Abstract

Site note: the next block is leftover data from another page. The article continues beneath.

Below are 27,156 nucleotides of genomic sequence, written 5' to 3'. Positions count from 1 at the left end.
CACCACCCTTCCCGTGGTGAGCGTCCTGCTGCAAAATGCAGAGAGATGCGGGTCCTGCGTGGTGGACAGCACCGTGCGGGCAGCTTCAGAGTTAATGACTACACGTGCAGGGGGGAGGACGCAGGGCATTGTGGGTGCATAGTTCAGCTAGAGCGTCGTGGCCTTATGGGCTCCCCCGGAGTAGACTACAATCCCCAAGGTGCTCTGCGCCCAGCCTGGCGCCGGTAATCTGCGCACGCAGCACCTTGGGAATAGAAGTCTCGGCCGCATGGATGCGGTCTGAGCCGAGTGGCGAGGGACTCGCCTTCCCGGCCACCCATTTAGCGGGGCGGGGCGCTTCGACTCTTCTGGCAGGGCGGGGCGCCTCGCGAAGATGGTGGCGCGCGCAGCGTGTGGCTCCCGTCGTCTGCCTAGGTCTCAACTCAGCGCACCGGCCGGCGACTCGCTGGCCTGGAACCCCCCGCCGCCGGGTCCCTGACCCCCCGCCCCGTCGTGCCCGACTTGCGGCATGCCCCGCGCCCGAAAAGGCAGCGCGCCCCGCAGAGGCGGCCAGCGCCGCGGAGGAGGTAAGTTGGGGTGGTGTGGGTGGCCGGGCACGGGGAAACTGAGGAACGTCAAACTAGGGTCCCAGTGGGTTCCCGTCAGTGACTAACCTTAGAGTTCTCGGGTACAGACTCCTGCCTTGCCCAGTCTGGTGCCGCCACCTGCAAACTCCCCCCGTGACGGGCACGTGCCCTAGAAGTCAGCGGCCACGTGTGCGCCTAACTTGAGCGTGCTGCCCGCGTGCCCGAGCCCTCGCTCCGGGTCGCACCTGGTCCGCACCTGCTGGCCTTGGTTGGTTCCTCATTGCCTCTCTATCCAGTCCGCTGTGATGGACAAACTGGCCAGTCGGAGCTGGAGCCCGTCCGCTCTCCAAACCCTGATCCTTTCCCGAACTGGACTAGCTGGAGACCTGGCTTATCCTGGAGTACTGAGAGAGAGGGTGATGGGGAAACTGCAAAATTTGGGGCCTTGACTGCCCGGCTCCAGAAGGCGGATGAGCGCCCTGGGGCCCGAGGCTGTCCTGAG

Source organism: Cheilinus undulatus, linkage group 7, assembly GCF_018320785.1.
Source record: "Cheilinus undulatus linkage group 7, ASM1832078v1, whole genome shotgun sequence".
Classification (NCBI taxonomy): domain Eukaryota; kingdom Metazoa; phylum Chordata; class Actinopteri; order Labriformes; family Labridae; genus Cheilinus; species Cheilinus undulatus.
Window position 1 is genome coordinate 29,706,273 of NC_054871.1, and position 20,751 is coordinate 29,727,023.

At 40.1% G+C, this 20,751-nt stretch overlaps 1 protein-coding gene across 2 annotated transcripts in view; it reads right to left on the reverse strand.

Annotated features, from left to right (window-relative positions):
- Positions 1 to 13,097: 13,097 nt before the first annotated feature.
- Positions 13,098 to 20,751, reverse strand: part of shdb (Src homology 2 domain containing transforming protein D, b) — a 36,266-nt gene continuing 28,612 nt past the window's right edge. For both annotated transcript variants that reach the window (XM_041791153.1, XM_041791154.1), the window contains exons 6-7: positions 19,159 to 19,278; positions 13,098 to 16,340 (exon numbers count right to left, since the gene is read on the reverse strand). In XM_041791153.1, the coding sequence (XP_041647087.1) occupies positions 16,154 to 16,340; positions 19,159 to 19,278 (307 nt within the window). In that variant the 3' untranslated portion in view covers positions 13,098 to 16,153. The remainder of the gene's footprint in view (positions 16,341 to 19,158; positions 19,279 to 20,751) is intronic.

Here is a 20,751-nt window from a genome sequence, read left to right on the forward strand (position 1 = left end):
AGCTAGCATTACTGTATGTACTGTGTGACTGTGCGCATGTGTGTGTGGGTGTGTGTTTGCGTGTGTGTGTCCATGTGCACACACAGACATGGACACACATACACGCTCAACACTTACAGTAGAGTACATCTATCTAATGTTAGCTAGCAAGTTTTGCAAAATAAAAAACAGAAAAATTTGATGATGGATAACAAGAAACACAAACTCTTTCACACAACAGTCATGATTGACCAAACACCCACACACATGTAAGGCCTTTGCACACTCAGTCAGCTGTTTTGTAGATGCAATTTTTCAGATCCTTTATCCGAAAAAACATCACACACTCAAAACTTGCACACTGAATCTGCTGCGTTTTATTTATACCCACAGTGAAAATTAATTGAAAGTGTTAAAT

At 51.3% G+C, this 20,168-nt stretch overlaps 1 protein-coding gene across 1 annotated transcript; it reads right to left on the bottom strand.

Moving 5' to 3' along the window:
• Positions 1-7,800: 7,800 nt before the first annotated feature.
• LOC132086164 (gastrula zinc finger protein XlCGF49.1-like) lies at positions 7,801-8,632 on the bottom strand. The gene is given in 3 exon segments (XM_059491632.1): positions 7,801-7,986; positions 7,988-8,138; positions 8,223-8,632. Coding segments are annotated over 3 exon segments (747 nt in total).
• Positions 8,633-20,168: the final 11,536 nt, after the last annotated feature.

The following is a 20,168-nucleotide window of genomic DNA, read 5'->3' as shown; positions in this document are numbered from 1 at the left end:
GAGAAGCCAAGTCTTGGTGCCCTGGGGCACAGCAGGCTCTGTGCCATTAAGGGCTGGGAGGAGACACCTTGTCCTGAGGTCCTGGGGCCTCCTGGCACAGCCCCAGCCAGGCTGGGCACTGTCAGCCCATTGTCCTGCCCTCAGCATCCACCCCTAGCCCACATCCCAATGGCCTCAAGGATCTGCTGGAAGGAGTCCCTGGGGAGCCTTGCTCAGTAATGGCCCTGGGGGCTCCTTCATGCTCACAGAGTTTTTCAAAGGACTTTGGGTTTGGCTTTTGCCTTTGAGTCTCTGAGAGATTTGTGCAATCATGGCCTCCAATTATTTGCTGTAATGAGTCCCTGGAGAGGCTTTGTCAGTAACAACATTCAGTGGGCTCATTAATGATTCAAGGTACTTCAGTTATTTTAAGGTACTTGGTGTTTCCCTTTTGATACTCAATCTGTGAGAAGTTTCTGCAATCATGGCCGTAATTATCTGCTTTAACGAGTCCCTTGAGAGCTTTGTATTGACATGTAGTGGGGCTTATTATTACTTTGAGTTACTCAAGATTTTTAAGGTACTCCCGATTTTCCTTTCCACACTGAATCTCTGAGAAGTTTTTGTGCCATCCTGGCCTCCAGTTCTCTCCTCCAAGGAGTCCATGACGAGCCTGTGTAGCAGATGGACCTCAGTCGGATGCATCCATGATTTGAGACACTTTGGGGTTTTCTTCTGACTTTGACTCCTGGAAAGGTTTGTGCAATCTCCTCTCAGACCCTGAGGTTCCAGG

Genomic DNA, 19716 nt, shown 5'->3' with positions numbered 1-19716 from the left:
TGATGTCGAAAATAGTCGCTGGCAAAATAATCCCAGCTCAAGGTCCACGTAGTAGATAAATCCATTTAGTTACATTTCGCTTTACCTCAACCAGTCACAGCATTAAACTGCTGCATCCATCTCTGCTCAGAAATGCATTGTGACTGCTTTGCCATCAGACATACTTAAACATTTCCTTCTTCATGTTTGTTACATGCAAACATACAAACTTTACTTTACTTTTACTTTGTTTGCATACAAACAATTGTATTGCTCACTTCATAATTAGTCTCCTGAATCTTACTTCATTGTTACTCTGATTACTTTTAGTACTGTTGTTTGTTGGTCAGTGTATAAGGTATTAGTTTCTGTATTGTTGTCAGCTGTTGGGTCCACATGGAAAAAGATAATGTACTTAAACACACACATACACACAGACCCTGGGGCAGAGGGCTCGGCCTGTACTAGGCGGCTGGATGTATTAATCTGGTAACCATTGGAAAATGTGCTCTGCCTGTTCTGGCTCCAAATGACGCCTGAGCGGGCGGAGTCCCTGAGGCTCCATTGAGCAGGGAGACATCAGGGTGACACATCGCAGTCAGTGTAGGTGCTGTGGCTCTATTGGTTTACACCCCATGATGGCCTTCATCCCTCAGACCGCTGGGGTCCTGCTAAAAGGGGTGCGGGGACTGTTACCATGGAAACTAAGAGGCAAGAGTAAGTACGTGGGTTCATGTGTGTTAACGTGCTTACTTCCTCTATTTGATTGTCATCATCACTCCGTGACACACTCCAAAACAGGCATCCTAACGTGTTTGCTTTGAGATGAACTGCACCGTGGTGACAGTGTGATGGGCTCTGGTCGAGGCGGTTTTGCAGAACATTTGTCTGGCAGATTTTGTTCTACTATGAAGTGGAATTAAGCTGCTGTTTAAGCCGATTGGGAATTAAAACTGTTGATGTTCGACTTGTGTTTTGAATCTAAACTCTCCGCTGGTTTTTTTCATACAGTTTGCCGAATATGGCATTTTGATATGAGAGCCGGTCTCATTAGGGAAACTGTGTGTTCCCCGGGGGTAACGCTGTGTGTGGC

The theory of intertemporal choice predicts that the cross-sectional variance of the marginal utility of consumption is equal to its own lag plus a constant and a random component. Using general preference specifications and some assumptions about the nature of the random component, we provide an explicit test of this hypothesis. Our approach circumvents the necessity to identify a pure age profile of the cross-sectional variance of consumption and yields a well-specified statistical test. This test is applied to data from the United States, the United Kingdom, and Italy. The results are remarkably consistent with the restrictions implied by the theory of intertemporal consumption choices.

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